Confrontationist From 1960s To 1980s - The supremacy of the Centre broke the power of States and established a new balance or rather, imbalance between the Centre and the States.
Cooperative in the 90s – the decade was marked by regime of coalition government of national and regional parties at the centre which were cooperative in nature
Cooperative, Concomitant, Negotiatory and Opportunistic In the last decade - The current trends emphasize cooperation and coordination, rather than demarcation of powers between different levels of government. The basic theme today is interdependence.
Emerging Challenges for 21st Century Federalism
The new challenges facing 21st Century federalism have further necessitated the pre existing need for cooperative federalism, thereby making its practice as a form of governance all the more indispensable.
• Multi Party System
The states today have acquired sufficient political weight of their own through a pluralised party system enabling individual states to embark onto bilateral negotiations with the union bypassing the institutionalised bodies of collective policy framing that have proved to be ineffective, thus lending a negotiator character to our federalism.
• International Treaties
India is making strides in the global sphere and the local governments that promote shared partnership in development have come to be noticed today. Hence, whenever development programs or any other interests of states are touched by international agreements, the well conceived demands of states should be met in order to promote truly cooperative, coordinative and multi dimensional centre state relations.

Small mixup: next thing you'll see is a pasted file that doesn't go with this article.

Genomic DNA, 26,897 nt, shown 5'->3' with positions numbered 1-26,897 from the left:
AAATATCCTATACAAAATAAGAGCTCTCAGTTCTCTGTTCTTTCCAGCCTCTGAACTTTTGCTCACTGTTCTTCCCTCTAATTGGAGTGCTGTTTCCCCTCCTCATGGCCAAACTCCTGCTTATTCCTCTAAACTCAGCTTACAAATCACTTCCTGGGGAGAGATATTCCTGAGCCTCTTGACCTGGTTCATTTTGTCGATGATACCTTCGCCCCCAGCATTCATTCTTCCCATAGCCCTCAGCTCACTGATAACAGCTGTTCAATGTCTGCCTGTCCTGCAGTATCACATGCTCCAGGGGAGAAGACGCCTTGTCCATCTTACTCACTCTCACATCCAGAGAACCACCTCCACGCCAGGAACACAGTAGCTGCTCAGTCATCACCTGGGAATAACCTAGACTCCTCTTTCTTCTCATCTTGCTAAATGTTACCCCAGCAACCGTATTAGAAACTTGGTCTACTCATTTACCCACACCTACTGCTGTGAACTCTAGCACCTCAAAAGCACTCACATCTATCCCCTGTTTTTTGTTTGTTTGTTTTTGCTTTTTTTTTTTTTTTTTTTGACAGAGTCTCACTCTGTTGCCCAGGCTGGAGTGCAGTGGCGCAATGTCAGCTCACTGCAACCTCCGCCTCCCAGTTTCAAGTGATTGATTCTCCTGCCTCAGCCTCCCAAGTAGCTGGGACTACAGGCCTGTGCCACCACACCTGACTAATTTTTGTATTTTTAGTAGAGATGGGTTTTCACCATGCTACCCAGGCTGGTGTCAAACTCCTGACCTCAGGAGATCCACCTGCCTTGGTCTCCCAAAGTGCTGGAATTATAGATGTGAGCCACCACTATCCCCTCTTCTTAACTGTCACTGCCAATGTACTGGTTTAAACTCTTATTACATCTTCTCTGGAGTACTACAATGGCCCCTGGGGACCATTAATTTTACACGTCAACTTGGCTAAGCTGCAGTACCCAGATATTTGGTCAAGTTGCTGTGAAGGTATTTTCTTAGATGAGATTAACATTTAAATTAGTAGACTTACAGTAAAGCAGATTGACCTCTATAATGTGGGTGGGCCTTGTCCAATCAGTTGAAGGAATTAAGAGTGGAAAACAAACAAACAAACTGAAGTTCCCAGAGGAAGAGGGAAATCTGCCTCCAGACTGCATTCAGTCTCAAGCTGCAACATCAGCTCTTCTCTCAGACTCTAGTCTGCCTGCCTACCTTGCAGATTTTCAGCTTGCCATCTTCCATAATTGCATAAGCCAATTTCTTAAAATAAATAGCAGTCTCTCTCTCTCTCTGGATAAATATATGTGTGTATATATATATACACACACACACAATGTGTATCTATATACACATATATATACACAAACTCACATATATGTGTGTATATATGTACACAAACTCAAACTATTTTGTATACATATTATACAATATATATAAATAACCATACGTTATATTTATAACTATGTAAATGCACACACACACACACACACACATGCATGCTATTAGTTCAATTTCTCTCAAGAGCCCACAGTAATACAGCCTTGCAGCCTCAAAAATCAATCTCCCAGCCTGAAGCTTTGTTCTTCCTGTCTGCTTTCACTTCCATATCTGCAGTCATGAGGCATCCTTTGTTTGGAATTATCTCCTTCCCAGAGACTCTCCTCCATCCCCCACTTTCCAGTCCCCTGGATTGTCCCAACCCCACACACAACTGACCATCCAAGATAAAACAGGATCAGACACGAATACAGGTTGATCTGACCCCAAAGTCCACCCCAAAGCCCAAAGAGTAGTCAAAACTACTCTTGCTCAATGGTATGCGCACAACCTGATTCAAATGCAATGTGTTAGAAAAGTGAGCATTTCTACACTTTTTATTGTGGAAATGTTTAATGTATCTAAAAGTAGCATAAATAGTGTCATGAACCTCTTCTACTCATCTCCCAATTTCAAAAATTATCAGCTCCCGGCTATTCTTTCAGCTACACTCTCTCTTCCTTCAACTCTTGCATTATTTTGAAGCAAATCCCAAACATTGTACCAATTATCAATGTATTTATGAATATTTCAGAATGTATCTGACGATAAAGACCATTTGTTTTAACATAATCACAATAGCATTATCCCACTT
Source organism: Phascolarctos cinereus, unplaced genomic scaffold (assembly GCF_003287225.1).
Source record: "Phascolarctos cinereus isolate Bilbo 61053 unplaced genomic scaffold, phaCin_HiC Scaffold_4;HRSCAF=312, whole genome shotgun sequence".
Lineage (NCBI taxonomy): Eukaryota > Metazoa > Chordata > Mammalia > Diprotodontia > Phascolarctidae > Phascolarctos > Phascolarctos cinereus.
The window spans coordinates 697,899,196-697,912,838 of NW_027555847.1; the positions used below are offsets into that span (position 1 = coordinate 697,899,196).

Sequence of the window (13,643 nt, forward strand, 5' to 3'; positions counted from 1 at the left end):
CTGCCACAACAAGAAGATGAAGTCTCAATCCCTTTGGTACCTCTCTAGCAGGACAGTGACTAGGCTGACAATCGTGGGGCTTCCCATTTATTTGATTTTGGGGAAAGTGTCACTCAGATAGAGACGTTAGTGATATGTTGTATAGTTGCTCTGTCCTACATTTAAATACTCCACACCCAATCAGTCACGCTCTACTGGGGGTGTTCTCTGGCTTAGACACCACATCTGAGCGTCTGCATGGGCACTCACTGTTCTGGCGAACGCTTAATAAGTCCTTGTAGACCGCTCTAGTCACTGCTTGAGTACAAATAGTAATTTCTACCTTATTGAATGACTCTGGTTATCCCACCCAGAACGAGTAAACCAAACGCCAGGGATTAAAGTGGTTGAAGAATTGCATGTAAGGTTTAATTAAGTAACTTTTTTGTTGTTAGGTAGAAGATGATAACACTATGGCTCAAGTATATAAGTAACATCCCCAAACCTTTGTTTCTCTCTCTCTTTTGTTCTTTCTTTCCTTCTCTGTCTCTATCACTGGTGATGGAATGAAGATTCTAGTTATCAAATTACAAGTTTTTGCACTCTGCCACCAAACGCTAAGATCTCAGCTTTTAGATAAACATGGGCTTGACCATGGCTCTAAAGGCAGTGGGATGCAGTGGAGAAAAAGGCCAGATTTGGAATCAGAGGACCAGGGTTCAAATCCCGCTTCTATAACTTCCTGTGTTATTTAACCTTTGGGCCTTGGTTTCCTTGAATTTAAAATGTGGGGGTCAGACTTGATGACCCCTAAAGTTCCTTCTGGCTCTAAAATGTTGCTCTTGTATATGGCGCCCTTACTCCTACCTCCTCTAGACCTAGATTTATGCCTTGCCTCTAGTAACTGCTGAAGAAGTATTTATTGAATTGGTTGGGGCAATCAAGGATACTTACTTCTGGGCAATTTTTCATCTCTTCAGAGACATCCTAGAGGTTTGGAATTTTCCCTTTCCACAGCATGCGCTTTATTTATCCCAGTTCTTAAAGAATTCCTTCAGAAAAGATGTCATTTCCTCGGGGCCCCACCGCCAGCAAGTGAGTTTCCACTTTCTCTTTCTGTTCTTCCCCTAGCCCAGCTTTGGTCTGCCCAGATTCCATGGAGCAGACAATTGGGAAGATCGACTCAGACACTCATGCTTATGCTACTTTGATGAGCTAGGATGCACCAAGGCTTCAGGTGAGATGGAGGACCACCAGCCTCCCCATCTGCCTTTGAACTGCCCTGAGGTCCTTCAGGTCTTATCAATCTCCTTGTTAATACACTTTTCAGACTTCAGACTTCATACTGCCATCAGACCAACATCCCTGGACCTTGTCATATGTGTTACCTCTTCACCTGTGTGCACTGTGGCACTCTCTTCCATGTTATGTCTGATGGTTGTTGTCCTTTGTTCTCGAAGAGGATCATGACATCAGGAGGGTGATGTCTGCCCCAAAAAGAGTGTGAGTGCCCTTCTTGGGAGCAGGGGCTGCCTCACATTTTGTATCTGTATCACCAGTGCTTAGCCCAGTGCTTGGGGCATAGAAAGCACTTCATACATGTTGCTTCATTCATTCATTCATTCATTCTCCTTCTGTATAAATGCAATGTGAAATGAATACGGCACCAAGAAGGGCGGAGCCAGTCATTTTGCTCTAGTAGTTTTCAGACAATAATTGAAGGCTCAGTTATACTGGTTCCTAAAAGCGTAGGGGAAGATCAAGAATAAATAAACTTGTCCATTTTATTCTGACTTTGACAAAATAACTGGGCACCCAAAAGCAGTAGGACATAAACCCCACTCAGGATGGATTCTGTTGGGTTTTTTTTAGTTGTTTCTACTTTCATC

• Environmental factors
Environmental Challenges of global nature like climate change do not recognise state frontiers. Pollution and conservation issues reflect the uncomfortable tension between decision making process of the governments at the centre-state –local levels. Disaster Management transcends inter-state boundaries too.
Terrorism, militancy, organised crimes, problem of internally displaced persons, refugees – all these require that the country as a whole comes together and the institutional bodies under state governments help the centre by collectively making available the necessary information and resources.
• Voice of Separatism
The increasing voices of autonomy and separatism have vitiated the political and social fabric of the federal structure. States are increasingly harbouring feelings of deprivation and alienation and have begun viewing all problems from a narrow parochial outlook. This not only weakens the nation but also makes the land fertile for the growth of terrorism and insurgency.
Globalisation has reinforced the need for concurrence between the geographical, climatic, environmental and technological diversities inter as well as intra states so that they may link with global processes for viable and sustainable development and growth. The experiences felt at the global level are also being felt at the local level.
The relation between the centre, the states and the local tiers lies at the heart of India’s sense of nationhood and is the pre requisite for India’s progress. However, every centre-state and inter-state relation has a political dispute at its heart. Such a dispute slowly ripens into an economic one and leads to underdevelopment, poverty and birth of negative forces. Unless political disputes and stagnation in the economic field is not addressed, integration and solidarity in the federal set up will not be complete. Both Centre and State governments must attend to the task of preserving our nationhood through constructive cooperative federalism which requires a great deal of commitment.
The need to come together today is not only the consequence of the new challenges facing the nation but that the same will serve as an antidote to prevent such challenges from recurring in future. Cooperative federalism alone strengthens the nation from within by enabling it to withstand adversities and challenges because of its inherent resilience and malleability.